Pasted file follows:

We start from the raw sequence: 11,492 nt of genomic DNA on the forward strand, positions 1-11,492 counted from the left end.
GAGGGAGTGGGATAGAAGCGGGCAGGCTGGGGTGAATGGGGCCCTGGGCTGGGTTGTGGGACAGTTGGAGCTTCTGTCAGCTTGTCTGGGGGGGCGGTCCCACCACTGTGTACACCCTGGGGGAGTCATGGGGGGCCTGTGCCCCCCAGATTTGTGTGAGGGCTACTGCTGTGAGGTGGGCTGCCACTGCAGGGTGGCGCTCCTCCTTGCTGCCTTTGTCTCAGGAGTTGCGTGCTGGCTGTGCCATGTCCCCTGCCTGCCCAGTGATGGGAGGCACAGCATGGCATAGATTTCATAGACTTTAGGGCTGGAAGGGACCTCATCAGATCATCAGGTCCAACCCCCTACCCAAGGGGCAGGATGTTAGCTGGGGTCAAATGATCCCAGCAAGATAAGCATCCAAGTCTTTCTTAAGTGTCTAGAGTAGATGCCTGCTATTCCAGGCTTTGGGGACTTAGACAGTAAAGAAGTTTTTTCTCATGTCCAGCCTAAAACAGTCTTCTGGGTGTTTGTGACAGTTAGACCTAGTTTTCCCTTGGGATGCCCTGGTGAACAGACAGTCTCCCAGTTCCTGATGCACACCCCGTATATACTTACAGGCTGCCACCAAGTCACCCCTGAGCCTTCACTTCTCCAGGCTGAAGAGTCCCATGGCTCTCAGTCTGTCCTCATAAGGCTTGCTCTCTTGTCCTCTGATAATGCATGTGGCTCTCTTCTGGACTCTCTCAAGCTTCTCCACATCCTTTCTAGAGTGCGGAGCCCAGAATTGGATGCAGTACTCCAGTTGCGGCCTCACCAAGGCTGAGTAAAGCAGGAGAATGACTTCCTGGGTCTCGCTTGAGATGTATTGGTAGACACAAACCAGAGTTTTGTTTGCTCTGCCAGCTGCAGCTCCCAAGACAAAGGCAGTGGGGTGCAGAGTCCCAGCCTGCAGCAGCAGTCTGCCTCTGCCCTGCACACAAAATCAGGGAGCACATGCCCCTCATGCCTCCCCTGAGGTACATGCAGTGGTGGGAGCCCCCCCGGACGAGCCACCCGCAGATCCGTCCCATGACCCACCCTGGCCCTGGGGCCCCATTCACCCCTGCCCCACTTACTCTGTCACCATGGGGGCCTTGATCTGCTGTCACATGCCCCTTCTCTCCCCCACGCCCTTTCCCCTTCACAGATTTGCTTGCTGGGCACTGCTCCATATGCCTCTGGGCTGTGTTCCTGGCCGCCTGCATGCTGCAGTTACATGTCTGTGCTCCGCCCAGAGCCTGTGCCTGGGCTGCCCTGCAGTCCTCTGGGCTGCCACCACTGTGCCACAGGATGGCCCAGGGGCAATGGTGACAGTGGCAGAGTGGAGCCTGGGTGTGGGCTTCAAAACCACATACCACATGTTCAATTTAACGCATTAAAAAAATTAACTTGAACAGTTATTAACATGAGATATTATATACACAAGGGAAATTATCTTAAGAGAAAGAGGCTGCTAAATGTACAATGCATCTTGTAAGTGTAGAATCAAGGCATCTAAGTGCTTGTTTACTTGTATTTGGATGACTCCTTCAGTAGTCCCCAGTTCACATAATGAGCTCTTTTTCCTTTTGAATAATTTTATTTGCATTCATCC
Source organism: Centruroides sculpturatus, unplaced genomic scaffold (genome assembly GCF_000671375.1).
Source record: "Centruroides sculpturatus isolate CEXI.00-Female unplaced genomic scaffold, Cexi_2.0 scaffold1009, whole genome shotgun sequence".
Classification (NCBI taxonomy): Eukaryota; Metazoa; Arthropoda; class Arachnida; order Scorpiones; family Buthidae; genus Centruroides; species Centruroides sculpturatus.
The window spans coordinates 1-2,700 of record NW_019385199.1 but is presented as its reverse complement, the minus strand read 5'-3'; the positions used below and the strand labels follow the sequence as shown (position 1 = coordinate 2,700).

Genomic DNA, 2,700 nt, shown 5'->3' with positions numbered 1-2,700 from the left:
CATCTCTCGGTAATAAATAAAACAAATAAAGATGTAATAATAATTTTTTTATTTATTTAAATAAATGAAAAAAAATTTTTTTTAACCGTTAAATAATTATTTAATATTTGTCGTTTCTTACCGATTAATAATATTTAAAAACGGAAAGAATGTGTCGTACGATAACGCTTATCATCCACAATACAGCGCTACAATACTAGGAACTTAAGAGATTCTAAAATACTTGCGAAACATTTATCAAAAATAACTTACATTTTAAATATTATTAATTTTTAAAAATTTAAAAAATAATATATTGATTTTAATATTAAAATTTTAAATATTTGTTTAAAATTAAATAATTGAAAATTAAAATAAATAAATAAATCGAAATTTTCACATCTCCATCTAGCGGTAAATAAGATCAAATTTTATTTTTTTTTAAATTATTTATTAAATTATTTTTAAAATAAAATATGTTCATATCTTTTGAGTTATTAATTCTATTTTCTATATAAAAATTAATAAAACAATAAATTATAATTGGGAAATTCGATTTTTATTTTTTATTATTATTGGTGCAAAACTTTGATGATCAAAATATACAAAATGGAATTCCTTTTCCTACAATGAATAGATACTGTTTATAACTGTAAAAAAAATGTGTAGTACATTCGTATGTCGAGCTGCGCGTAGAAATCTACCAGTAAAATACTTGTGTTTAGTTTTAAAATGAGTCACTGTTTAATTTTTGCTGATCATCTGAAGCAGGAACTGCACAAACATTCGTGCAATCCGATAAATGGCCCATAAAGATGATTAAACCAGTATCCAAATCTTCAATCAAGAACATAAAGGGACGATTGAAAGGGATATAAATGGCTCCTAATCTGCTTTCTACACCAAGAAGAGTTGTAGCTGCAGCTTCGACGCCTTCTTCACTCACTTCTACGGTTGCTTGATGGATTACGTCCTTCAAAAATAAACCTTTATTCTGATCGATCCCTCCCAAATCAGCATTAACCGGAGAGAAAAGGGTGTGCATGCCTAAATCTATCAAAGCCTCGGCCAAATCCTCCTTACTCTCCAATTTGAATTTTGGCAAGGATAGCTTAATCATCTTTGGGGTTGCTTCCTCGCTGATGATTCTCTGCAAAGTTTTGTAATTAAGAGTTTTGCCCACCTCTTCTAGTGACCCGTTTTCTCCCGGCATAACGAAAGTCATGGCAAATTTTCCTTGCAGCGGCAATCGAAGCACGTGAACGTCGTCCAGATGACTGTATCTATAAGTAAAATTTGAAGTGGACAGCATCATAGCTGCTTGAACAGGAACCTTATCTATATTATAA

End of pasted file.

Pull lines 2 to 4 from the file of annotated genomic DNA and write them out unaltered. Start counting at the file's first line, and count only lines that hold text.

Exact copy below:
GAGGGAGTGGGATAGAAGCGGGCAGGCTGGGGTGAATGGGGCCCTGGGCTGGGTTGTGGGACAGTTGGAGCTTCTGTCAGCTTGTCTGGGGGGGCGGTCCCACCACTGTGTACACCCTGGGGGAGTCATGGGGGGCCTGTGCCCCCCAGATTTGTGTGAGGGCTACTGCTGTGAGGTGGGCTGCCACTGCAGGGTGGCGCTCCTCCTTGCTGCCTTTGTCTCAGGAGTTGCGTGCTGGCTGTGCCATGTCCCCTGCCTGCCCAGTGATGGGAGGCACAGCATGGCATAGATTTCATAGACTTTAGGGCTGGAAGGGACCTCATCAGATCATCAGGTCCAACCCCCTACCCAAGGGGCAGGATGTTAGCTGGGGTCAAATGATCCCAGCAAGATAAGCATCCAAGTCTTTCTTAAGTGTCTAGAGTAGATGCCTGCTATTCCAGGCTTTGGGGACTTAGACAGTAAAGAAGTTTTTTCTCATGTCCAGCCTAAAACAGTCTTCTGGGTGTTTGTGACAGTTAGACCTAGTTTTCCCTTGGGATGCCCTGGTGAACAGACAGTCTCCCAGTTCCTGATGCACACCCCGTATATACTTACAGGCTGCCACCAAGTCACCCCTGAGCCTTCACTTCTCCAGGCTGAAGAGTCCCATGGCTCTCAGTCTGTCCTCATAAGGCTTGCTCTCTTGTCCTCTGATAATGCATGTGGCTCTCTTCTGGACTCTCTCAAGCTTCTCCACATCCTTTCTAGAGTGCGGAGCCCAGAATTGGATGCAGTACTCCAGTTGCGGCCTCACCAAGGCTGAGTAAAGCAGGAGAATGACTTCCTGGGTCTCGCTTGAGATGTATTGGTAGACACAAACCAGAGTTTTGTTTGCTCTGCCAGCTGCAGCTCCCAAGACAAAGGCAGTGGGGTGCAGAGTCCCAGCCTGCAGCAGCAGTCTGCCTCTGCCCTGCACACAAAATCAGGGAGCACATGCCCCTCATGCCTCCCCTGAGGTACATGCAGTGGTGGGAGCCCCCCCGGACGAGCCACCCGCAGATCCGTCCCATGACCCACCCTGGCCCTGGGGCCCCATTCACCCCTGCCCCACTTACTCTGTCACCATGGGGGCCTTGATCTGCTGTCACATGCCCCTTCTCTCCCCCACGCCCTTTCCCCTTCACAGATTTGCTTGCTGGGCACTGCTCCATATGCCTCTGGGCTGTGTTCCTGGCCGCCTGCATGCTGCAGTTACATGTCTGTGCTCCGCCCAGAGCCTGTGCCTGGGCTGCCCTGCAGTCCTCTGGGCTGCCACCACTGTGCCACAGGATGGCCCAGGGGCAATGGTGACAGTGGCAGAGTGGAGCCTGGGTGTGGGCTTCAAAACCACATACCACATGTTCAATTTAACGCATTAAAAAAATTAACTTGAACAGTTATTAACATGAGATATTATATACACAAGGGAAATTATCTTAAGAGAAAGAGGCTGCTAAATGTACAATGCATCTTGTAAGTGTAGAATCAAGGCATCTAAGTGCTTGTTTACTTGTATTTGGATGACTCCTTCAGTAGTCCCCAGTTCACATAATGAGCTCTTTTTCCTTTTGAATAATTTTATTTGCATTCATCC
Source organism: Centruroides sculpturatus, unplaced genomic scaffold (genome assembly GCF_000671375.1).
Source record: "Centruroides sculpturatus isolate CEXI.00-Female unplaced genomic scaffold, Cexi_2.0 scaffold1009, whole genome shotgun sequence".